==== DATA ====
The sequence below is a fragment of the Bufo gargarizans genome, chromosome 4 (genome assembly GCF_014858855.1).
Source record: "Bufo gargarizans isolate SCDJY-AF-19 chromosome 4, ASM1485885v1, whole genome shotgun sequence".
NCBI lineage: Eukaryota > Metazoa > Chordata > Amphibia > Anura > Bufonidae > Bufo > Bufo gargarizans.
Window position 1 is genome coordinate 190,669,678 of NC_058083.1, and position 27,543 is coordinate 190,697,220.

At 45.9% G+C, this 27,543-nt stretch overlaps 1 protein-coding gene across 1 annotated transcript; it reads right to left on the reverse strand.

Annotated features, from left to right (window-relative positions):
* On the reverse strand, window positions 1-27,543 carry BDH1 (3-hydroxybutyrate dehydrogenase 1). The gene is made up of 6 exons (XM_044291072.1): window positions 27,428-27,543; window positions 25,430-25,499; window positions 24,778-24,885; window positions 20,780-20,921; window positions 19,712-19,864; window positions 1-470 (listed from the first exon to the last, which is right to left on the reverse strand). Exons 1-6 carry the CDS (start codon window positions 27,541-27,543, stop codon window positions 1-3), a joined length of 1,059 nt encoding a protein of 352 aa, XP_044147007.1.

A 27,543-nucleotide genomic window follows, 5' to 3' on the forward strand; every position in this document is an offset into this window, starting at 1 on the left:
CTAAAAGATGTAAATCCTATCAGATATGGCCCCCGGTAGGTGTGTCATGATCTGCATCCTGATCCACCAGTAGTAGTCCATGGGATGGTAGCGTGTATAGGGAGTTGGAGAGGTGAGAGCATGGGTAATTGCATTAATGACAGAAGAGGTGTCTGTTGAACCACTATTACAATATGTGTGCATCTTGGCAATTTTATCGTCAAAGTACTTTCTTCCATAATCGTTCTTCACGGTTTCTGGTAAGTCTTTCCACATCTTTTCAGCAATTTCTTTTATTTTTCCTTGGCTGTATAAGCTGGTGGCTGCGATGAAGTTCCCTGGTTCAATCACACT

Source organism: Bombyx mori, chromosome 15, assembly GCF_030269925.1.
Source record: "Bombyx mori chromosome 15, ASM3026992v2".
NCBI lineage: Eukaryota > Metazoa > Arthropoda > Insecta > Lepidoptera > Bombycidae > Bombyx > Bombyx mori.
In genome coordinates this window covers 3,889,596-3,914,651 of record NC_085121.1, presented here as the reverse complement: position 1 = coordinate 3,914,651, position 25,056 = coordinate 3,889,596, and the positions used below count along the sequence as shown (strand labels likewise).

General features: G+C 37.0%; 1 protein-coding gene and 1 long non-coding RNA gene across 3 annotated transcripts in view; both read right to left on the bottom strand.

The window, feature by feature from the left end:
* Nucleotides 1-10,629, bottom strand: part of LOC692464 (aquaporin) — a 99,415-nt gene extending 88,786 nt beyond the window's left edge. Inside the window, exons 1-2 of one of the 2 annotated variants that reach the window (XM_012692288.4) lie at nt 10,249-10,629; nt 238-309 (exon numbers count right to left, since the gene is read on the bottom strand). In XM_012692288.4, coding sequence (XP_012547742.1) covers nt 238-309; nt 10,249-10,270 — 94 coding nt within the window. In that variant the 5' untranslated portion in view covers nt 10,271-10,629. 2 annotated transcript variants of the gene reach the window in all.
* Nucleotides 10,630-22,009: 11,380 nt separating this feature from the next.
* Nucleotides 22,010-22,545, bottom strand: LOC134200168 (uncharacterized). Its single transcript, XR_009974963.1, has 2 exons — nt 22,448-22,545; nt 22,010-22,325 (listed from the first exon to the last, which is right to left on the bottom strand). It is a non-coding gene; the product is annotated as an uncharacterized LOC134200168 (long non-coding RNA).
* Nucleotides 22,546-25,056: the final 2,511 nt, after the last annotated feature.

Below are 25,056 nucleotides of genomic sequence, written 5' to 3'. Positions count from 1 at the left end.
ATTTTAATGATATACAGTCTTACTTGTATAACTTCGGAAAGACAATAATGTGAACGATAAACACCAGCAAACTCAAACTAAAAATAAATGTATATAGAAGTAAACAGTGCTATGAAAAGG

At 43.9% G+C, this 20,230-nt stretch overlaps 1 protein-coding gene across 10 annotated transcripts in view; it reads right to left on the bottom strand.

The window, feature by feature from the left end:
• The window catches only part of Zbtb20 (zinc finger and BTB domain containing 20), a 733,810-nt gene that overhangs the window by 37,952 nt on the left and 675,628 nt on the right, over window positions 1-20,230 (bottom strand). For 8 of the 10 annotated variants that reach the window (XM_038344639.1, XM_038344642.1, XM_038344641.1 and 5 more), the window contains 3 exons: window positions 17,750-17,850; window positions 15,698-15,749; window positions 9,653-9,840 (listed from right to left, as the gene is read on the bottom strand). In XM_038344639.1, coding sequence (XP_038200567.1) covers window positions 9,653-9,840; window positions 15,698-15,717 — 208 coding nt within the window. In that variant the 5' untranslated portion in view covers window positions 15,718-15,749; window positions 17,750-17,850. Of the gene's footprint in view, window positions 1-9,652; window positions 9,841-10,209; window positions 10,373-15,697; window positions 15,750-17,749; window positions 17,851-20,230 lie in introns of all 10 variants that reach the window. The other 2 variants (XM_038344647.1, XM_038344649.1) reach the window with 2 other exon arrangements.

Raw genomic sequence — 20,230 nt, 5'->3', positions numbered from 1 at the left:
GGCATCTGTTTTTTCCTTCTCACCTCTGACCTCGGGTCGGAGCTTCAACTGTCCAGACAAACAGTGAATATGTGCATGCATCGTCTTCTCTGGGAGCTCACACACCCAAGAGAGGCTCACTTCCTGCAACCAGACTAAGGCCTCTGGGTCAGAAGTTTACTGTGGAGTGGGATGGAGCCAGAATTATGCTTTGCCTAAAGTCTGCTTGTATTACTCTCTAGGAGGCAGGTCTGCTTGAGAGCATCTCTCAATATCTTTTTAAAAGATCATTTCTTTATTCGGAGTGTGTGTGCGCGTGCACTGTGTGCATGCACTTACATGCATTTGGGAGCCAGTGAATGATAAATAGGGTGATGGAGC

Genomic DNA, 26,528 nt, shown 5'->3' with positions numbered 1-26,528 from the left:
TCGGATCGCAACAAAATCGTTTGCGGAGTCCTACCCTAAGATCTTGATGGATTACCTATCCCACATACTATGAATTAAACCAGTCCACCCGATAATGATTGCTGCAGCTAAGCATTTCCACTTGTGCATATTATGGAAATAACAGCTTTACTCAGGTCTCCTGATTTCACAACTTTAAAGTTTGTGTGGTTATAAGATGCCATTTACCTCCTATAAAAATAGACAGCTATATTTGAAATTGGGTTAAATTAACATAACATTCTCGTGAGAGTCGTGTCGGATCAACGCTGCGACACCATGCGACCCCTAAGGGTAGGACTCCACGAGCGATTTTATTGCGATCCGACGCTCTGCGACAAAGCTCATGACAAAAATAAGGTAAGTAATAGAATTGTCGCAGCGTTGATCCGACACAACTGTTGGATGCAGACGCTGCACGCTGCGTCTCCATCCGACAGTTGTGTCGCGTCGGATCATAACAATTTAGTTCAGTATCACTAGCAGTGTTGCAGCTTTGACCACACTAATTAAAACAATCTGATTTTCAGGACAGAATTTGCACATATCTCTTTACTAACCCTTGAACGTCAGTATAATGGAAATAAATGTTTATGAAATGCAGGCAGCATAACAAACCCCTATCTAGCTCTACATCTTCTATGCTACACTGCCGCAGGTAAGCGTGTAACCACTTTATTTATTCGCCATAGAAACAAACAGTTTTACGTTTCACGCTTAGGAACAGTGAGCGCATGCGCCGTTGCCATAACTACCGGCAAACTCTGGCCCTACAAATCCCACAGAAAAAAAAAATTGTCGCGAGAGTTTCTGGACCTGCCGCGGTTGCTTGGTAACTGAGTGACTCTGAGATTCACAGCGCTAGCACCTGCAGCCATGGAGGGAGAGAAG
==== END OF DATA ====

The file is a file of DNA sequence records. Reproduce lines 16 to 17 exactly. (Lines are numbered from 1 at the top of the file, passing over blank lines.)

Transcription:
* Nucleotides 1-10,629, bottom strand: part of LOC692464 (aquaporin) — a 99,415-nt gene extending 88,786 nt beyond the window's left edge. Inside the window, exons 1-2 of one of the 2 annotated variants that reach the window (XM_012692288.4) lie at nt 10,249-10,629; nt 238-309 (exon numbers count right to left, since the gene is read on the bottom strand). In XM_012692288.4, coding sequence (XP_012547742.1) covers nt 238-309; nt 10,249-10,270 — 94 coding nt within the window. In that variant the 5' untranslated portion in view covers nt 10,271-10,629. 2 annotated transcript variants of the gene reach the window in all.
* Nucleotides 10,630-22,009: 11,380 nt separating this feature from the next.